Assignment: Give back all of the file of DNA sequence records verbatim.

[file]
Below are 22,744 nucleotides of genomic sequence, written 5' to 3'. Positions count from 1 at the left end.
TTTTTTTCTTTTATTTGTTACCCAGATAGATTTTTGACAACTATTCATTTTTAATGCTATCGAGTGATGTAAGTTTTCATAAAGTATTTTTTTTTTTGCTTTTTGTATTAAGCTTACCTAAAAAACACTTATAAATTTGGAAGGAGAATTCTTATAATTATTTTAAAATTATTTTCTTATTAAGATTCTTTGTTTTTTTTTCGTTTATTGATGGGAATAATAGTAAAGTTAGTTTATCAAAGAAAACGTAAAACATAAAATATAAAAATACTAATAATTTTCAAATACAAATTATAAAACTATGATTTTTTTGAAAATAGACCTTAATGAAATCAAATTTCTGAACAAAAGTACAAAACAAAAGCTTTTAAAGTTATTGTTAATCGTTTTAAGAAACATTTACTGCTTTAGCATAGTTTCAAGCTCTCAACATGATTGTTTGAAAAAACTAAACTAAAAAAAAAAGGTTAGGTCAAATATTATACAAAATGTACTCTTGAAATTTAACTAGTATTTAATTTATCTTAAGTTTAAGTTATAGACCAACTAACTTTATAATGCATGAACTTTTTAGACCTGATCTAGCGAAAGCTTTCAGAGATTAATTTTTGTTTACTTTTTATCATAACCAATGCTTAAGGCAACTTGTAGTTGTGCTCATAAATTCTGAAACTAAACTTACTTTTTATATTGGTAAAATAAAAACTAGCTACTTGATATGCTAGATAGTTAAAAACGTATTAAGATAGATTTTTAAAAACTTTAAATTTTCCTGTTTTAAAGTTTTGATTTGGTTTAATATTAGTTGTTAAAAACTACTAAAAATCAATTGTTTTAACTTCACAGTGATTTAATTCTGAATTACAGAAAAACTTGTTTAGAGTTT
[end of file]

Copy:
Below are 22,744 nucleotides of genomic sequence, written 5' to 3'. Positions count from 1 at the left end.
TTTTTTTCTTTTATTTGTTACCCAGATAGATTTTTGACAACTATTCATTTTTAATGCTATCGAGTGATGTAAGTTTTCATAAAGTATTTTTTTTTTTGCTTTTTGTATTAAGCTTACCTAAAAAACACTTATAAATTTGGAAGGAGAATTCTTATAATTATTTTAAAATTATTTTCTTATTAAGATTCTTTGTTTTTTTTTCGTTTATTGATGGGAATAATAGTAAAGTTAGTTTATCAAAGAAAACGTAAAACATAAAATATAAAAATACTAATAATTTTCAAATACAAATTATAAAACTATGATTTTTTTGAAAATAGACCTTAATGAAATCAAATTTCTGAACAAAAGTACAAAACAAAAGCTTTTAAAGTTATTGTTAATCGTTTTAAGAAACATTTACTGCTTTAGCATAGTTTCAAGCTCTCAACATGATTGTTTGAAAAAACTAAACTAAAAAAAAAAGGTTAGGTCAAATATTATACAAAATGTACTCTTGAAATTTAACTAGTATTTAATTTATCTTAAGTTTAAGTTATAGACCAACTAACTTTATAATGCATGAACTTTTTAGACCTGATCTAGCGAAAGCTTTCAGAGATTAATTTTTGTTTACTTTTTATCATAACCAATGCTTAAGGCAACTTGTAGTTGTGCTCATAAATTCTGAAACTAAACTTACTTTTTATATTGGTAAAATAAAAACTAGCTACTTGATATGCTAGATAGTTAAAAACGTATTAAGATAGATTTTTAAAAACTTTAAATTTTCCTGTTTTAAAGTTTTGATTTGGTTTAATATTAGTTGTTAAAAACTACTAAAAATCAATTGTTTTAACTTCACAGTGATTTAATTCTGAATTACAGAAAAACTTGTTTAGAGTTT